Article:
In week one, we talked about the covenant that God makes with Noah after the flood. It’s a covenant that requires nothing of Noah, making it a covenant grounded entirely in the grace of God, thus revealing the gracious nature of God. Last week, we talked about the covenant that God makes with Abraham. We talked about how this covenant reveals an important trait that God’s faithful must bring to the relationship with God — trust.
Today, we turn to the Book of Exodus. We’re going to pick up the story of God’s people after God has led the Israelites out of slavery in Egypt. God has led them to Mount Sinai, where God makes a covenant with them through Moses. Like the story about Noah and the flood a couple of weeks ago, chances are that, even if you don’t know all the details, and even if you can’t recite them verbatim, and even if you weren’t raised in the church, you know something about the Ten Commandments. We’ll read them now. This is the Old Testament lectionary text for the day…
[Read Exodus 20:1-17]
The Ten Commandments have long held a notable place in our faith history. They were contained in the ark of the covenant. They’re put on monuments and in court houses. There are special versions for children that are sometimes used to decorate babies’ rooms. They are a starting point for what we might call righteous living.
“The Decalogue,” as scholars refer to it, can be broken down into two sections. The first four commandments deal with our love of God. Don’t have other gods. Don’t make idols. Don’t swear false oaths in God’s name. Keep the sabbath.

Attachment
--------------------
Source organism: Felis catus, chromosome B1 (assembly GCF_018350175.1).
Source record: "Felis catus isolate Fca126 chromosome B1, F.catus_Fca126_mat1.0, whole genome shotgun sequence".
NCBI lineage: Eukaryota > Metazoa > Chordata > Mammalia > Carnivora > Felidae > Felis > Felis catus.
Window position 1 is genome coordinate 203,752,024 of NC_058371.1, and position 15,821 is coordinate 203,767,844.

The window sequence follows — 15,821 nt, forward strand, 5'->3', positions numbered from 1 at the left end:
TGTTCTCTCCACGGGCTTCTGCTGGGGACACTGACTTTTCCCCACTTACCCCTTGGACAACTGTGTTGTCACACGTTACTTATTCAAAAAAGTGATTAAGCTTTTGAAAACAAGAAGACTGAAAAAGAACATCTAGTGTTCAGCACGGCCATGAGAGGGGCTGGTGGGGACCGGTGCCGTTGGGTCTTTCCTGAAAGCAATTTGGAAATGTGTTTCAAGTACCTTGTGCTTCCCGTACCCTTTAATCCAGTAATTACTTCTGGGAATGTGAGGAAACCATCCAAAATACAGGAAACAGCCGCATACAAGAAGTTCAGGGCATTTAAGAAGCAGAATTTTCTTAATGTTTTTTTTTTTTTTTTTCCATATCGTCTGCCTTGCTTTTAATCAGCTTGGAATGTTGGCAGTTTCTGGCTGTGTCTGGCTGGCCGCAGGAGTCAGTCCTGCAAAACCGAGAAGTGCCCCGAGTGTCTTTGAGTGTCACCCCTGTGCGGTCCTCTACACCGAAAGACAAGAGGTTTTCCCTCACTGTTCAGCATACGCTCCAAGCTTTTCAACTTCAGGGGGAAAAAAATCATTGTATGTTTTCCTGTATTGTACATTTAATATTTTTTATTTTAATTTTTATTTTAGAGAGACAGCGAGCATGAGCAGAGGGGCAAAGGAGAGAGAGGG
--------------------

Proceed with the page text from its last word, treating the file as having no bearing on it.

The final six commandments deal with our relationships with other human beings. Respect parents. Don’t murder. Don’t commit adultery. Don’t steal. Don’t bear false witness. Don’t covet your neighbor’s family or stuff.
But while the Ten Commandments hold a notable place in our faith history, it’s important to remember that there are 603 additional laws that follow those first ten. The Ten Commandments are the beginning of the Law of the Covenant given to Moses, which comprises a comprehensive set of rules for living, rules that remain an essential part of Jewish piety still today.
For example, when we were in Israel in January, our guide called our attention to the sabbath elevator in each hotel. Pushing buttons is considered work for strictly observant Jews. Which would be a violation of the fourth commandment, to keep the sabbath. Sabbath elevators are configured with a special sabbath mode. From sunset on Friday evening to sunset on Saturday evening, they stop on each floor, thus preventing the occupant from violating the commandment not to work on the sabbath. Our guide said to avoid these elevators on the sabbath, because it takes forever to get to your floor.
By the time of Jesus in the First Century, many rabbis taught that the Law could be summarized by Micah 6:8 — “Do justice, love kindness, and walk humbly with God.” During his ministry, Jesus was asked which commandment was the greatest. He answered that the Law could be summarized as loving God and loving neighbor.
Because you see, the Law of the Covenant with Moses — those 613 commandments, beginning with the first ten that hold such an important place in our tradition — are not the point of our relationship with God. Rules don’t exist for their own sake, certainly not in our faith tradition. Instead, the rules help show us the boundaries. They help us understand God’s will for our lives and for creation. They’re about character formation. And they help us develop an important trait that we should bring to our relationship with God — discipline.